Illinois passed an amendment to their previous law, which is for “home kitchen operations” (PA 098-0643 aka HB 5354). This specialized law is only for bakers, and unfortunately, it is not available in many counties across the state.
Before anyone can use this law, their county must create an ordinance to allow it, but ordinances can take awhile to get initiated and passed. This requirement also makes it easy for counties to prevent the law from taking effect in their area. Many health departments have little or no incentive to take the effort to make this law available in their area, so many people cannot use it.
If a county does allow home kitchen operations, then all non-perishable baked goods can be made at home and sold directly to customers, either from home or elsewhere. Unlike any other cottage food law, sales are limited to $1,000 per month (rather than on a yearly basis). No registration or permit from the health dept is required, but other local permits may still be required.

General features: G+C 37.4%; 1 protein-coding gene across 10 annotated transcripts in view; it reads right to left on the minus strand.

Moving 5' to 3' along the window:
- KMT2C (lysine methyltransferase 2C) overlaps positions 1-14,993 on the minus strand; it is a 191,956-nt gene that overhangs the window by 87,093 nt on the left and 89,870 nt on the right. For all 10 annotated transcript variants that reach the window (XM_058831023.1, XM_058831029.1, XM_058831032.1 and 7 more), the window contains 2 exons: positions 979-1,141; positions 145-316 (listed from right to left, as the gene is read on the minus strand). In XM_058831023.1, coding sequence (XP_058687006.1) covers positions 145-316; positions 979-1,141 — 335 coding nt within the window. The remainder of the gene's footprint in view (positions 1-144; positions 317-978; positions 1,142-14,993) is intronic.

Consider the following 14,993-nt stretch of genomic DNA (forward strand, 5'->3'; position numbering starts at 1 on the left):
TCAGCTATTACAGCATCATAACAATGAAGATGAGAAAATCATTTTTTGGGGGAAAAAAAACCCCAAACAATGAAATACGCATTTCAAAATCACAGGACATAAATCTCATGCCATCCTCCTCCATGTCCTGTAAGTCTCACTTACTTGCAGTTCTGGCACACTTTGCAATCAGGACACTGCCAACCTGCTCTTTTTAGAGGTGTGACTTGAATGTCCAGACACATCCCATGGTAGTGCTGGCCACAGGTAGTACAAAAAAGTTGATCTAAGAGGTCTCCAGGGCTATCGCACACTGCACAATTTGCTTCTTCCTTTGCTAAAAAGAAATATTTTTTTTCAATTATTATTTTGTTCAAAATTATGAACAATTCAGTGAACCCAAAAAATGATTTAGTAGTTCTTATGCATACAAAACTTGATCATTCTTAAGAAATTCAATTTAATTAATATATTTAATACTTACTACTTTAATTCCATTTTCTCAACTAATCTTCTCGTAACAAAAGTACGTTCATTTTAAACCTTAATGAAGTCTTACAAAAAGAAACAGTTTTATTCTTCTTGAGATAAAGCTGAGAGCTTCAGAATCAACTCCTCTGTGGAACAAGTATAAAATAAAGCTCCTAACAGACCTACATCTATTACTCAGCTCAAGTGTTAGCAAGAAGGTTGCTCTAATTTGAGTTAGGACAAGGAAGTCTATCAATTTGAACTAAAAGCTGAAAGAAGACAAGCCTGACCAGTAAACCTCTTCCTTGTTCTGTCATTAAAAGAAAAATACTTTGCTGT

The older law (still in effect) is for “cottage food operations“, which may sell up to $36,000 of products at farmers markets. It’s technically possible to use both laws to sell up to $48,000 of goods per year.
This law was started in direct response to 11-year-old Chloe Stirling getting shut down. In this way, it is similar to California’s law, which also got started after someone got shut down by the health dept. It only took a few months to pass this law, whereas it took about two years to pass California’s. However, this amendment to Illinois’ law is far more limiting than California’s.
Your products may only be sold in counties that have an ordinance allowing homemade food sales under this law.
It would probably be better to use the older law for your farmers market sales, so that you can sell up to $36,000 of goods there. That way, this law’s $1,000 per month sales limit would only apply to your sales elsewhere.
Chocolate Chip Cookies
This product was produced in a home kitchen
Contains: milk, eggs, wheat, soy